By special guest Dorian!
The art of linkblogging is a delicate and underappreciated one. It takes a certain kind of tolerant patience and enthusiasm for the thoughts and insights of others to do it well. Shane Bailey, who recently retired from this column, was one of the few true masters of the craft. I was somewhat humbled when I was asked to do a fill-in spot until a more permanent replacement can be found. Especially as my site, (postmodernbarney.com) is far more focused on those things about comics and popular entertainments that amuse me for no good reason or annoy me far more than they should. When I’m not preoccupied with staring at attractive men or waging my one-man campaign to have Wildcat recognized as the greatest, and sexiest, character in comics today.
Chris Sims is one of those folks who is funnier and more talented than any single person has a right to be. Lord, how I despise him for it. And he’s a braver soul than many others, and made of sterner stuff, as he recently took it upon himself to go back and do a thorough examination of the history of the original Gen 13 comic book in two parts. In the first part he looked at the characters who inexplicably made the book a fan favorite, while in part two he gives us as detailed a breakdown of the major periods and storylines as anyone could ever want. There’s a truly frightening “live-action” photo of the characters in there as well. Inspired by Sims, Jon over at Facedown in the Gutters offers some choice scans for the thirteenth issue of the original series, featuring the character of the not at all embarrassingly dated name “Grunge” in a cross-universal jaunt with other comic companies characters.
The more manga-focused comics blogs were chatting heavily about yaoi manga this week. I realize that most regular readers of this column are probably mostly familiar with American comics, so the nuts-and-bolts (so to speak) definition of yaoi is “romance comics featuring gay men, aimed at a female readership.” It’s a popular genre in Japanese girls comics, and it’s growing more popular in the U.S. as well. This latest round started when Jason Thompson, a former editor for Shonen Jump discussed his reactions to a number of yaoi titles as a reader new to the genre. Then David Taylor over at Love Manga had some mild critiques of Jason’s piece, focusing mostly on the rather limited sampling of stories that were looked at. At Crocodile Caucus Lyle had some thoughts on the subject as well, wondering if the “formula”-ness of yaoi we see in America is really emblematic of the genre, or just of what’s managed to appeal to American manga editors. The folks at Yaoi 911 wrap the discussion up satisfyingly by noting that yaoi is one of those comics genres where the fans might be better served by sticking to comic shops, rather than the idealized book-store market so many other pundits have been longing for.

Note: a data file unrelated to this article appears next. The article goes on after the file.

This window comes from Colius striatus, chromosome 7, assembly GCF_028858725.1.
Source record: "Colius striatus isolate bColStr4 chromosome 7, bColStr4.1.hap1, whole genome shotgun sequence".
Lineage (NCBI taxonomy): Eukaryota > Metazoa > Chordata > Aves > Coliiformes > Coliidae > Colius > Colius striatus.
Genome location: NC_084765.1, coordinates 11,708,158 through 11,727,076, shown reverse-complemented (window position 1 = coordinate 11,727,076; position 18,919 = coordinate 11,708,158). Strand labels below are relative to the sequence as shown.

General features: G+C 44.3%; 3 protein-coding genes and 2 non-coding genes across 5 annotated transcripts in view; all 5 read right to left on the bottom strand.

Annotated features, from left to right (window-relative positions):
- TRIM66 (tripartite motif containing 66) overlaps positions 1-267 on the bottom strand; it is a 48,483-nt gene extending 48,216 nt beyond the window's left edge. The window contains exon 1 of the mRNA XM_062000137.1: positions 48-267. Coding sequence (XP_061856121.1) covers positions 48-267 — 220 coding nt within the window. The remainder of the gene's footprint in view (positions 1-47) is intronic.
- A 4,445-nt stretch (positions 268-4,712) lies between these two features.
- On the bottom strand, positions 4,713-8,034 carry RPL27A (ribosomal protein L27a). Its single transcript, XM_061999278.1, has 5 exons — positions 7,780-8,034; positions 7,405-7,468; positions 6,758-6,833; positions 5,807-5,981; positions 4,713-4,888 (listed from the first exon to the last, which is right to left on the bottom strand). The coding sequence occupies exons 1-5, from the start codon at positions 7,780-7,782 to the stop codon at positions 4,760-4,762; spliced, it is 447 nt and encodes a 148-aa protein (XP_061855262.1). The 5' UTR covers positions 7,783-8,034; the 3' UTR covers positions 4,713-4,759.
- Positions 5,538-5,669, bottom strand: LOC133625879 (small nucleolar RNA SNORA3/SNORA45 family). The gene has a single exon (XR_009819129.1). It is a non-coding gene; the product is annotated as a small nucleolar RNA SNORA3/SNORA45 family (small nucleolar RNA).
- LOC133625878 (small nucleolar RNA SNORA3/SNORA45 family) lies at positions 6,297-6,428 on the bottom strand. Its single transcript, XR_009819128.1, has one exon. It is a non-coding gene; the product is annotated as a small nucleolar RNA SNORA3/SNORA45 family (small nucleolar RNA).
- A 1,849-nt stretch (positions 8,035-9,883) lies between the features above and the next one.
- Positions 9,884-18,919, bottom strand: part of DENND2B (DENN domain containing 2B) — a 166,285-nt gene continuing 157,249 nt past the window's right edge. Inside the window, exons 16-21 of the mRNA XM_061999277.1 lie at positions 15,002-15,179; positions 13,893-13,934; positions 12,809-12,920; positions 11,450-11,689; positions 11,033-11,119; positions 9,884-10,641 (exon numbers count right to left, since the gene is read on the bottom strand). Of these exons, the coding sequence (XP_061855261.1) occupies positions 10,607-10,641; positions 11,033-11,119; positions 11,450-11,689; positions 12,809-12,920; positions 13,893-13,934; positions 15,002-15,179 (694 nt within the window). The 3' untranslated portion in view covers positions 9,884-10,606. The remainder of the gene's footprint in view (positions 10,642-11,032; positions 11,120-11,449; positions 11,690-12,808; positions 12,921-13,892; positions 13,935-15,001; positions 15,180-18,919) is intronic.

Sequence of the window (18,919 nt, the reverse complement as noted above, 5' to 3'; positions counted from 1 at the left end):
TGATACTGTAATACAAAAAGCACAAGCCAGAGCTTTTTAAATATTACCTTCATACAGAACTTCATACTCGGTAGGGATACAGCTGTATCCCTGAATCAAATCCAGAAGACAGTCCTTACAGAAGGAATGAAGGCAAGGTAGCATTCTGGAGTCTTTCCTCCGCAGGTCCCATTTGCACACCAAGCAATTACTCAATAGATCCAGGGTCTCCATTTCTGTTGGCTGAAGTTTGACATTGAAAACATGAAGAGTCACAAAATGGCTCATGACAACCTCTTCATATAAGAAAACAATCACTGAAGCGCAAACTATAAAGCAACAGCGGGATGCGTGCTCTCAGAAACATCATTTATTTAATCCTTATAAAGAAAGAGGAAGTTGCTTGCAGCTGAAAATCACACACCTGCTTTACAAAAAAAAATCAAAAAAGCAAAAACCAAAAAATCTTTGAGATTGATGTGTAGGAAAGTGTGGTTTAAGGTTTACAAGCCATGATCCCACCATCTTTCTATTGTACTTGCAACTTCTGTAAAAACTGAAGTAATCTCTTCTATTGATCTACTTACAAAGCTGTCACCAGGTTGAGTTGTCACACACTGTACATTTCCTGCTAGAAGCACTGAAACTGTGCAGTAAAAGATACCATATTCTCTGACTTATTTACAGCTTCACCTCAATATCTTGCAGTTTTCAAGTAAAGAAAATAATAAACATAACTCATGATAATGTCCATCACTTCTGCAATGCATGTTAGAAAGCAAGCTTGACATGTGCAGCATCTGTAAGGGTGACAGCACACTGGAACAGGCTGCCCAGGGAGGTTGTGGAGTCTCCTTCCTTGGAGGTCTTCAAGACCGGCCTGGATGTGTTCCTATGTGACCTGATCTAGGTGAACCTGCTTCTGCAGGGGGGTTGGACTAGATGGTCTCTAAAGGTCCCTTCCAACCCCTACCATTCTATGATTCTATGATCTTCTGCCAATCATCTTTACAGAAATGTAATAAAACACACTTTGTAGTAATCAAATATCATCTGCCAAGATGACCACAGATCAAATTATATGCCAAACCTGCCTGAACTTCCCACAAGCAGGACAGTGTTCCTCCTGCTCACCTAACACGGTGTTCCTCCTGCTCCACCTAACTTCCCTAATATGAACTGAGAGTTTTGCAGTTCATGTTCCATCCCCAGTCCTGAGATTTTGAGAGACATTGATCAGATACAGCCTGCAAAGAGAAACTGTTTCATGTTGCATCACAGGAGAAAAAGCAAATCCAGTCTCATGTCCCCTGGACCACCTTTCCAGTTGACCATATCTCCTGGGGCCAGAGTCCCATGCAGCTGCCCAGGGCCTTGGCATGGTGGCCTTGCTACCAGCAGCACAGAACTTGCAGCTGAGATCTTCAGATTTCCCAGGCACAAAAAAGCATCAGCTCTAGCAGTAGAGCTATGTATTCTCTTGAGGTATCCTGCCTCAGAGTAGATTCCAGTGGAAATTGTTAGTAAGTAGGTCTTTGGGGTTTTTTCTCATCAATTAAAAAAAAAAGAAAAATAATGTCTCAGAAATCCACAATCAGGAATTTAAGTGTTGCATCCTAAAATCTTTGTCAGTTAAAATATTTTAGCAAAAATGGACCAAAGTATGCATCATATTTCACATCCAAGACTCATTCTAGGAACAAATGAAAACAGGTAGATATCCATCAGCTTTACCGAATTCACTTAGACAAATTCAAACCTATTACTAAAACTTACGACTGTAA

While we’re on the subject of manga, Pata at Irresponsible Pictures has a style-guide for those writing about manga that every “style” reporter at every local newspaper in the country should really be forced to sit down and read.
My gruntled ex-coworker, Mike Sterling, has been slacking off on his blogging duties with a low content mode, which needs to be seen to be believed. Luckily, there was purpose to his madness, as the break from comics blogging allowed him to get started on a new project: saving us from the forces of credulity.
In another “weeklong” experiment, Dave of “as featured in Newsweek” and “Blogger Blog of Note” fame Dave’s Long Box has been giving us “Alternate Reality Where Everybody Dies Week.” My favorite of the group has been his post on Infinity Gauntlet #4, which breaks Dave’s rule as it’s an in-continuity example of everybody dying. They just all happen to come back to life before the end of the series.